We are witnessing the beginning of the first truly global century: an age in which a country's political weight and economic opportunities no longer largely depend on its geographical size, nor on the number of tanks, nuclear weapons or missiles it possesses.
The age of bloc confrontations, in which nuclear weapons created a cynical security, is over. We cannot resolve the problems of our time with the politics of mistrustful isolation and deterrence which prevailed during the Cold War. We are experiencing an age in which markets and people are ever more closely interlinked, in which the importance of national borders is diminishing. For the first time in humankind's history, we can only resolve central problems if we work together.
I call upon all political decision-makers to draw the right conclusions from this. We need a “new thinking”: away from traditional power politics and towards a long-term policy which identifies common interests and seeks common opportunities. That is the way forward!
And that is also the best argument in favour of a renaissance in the sphere of disarmament and arms control. Nuclear weapons and other weapons of mass destruction neither create modernity nor prosperity. On the contrary, if a growing number of countries have them, they will create less security – even for those countries in possession of them.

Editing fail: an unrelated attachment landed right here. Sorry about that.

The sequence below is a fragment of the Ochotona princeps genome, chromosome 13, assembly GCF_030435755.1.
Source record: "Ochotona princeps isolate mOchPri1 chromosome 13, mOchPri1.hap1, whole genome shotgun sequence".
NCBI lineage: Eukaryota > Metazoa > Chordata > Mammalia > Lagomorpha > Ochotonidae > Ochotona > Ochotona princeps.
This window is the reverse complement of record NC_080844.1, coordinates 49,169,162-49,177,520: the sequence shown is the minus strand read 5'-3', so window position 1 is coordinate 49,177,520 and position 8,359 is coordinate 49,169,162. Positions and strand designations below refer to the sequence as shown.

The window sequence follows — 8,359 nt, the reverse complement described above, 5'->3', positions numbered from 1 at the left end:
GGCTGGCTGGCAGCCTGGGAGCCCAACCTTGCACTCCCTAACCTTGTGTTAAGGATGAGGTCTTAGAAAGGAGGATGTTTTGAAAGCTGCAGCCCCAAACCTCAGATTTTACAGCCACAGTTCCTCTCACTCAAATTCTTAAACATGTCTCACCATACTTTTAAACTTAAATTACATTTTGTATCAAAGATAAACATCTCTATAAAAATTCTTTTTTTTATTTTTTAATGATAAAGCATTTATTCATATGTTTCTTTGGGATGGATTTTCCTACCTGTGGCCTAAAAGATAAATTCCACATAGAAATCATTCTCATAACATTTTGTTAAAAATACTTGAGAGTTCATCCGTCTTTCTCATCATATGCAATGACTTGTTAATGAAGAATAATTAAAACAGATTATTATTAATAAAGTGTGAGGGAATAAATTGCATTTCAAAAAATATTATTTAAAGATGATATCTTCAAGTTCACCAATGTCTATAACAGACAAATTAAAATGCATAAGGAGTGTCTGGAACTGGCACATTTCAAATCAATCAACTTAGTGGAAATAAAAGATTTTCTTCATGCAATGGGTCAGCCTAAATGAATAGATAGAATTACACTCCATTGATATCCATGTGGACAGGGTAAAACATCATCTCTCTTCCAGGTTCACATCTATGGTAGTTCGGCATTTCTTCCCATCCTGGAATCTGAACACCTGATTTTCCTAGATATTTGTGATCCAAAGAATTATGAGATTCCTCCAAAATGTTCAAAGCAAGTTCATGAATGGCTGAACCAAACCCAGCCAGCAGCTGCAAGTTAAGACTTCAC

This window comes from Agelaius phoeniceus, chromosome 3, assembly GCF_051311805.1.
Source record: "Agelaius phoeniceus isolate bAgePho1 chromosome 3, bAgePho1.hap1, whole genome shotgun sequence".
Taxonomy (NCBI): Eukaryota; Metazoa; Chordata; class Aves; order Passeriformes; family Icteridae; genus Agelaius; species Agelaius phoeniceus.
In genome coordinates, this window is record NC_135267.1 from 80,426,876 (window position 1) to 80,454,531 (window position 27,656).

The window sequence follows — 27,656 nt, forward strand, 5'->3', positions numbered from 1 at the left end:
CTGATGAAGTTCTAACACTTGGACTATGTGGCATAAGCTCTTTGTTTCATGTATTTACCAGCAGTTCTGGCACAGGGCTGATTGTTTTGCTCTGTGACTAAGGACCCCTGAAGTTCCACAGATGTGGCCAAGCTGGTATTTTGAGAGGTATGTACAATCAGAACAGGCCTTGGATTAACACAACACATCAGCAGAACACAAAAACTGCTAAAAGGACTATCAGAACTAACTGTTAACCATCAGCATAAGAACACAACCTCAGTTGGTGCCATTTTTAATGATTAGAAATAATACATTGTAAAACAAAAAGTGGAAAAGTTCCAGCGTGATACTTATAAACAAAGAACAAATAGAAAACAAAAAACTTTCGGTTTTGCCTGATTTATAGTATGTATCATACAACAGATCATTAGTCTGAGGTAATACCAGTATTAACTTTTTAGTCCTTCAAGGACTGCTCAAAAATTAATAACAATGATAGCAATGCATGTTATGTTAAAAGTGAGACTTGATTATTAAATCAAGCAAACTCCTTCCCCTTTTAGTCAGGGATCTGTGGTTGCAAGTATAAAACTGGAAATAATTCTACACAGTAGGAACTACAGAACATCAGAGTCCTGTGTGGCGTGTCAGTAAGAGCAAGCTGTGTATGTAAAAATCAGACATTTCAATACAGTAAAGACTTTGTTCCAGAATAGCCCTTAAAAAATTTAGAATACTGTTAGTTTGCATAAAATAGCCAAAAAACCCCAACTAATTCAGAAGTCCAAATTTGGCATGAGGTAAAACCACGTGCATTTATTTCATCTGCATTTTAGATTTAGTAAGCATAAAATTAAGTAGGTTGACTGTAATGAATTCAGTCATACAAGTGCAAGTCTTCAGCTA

That's why, despite many setbacks, we will continue to seek a resolution of the Iran conflict and endeavour – together with our partners – to encourage Iran to play a constructive role in resolving the conflicts in the Middle East, as well as in Afghanistan.
That's why I put forward a proposal on the multilateralization of the fuel cycle. We want to show alternatives which minimize risks to those countries which are trying to close the fuel cycle.
I therefore call upon all states to sign the Comprehensive Nuclear Test Ban Treaty, the CTBT. For its entry into force would mean a huge security gain for us all.
The CTBT is a core element in the international nuclear disarmament and non-proliferation system.
I congratulate Colombia, which ratified the Treaty at the beginning of the year. I was pleased to learn that India confirmed its test moratorium just a few days ago. I would very much welcome it if India would now decide to accede to the CTBT, thus bringing the Treaty an important step towards its entry into force.
Not least, I would like to remind you of the appeal by Henry Kissinger, William Perry, Sam Nunn and George Shultz that the US ratify the CTBT.
Even now, the CTBT has gone a long way towards consolidating a political stance against nuclear testing. To ensure that this finally results in a legally binding ban, it needs the decisive and staunch support of us all.
Thank you very much.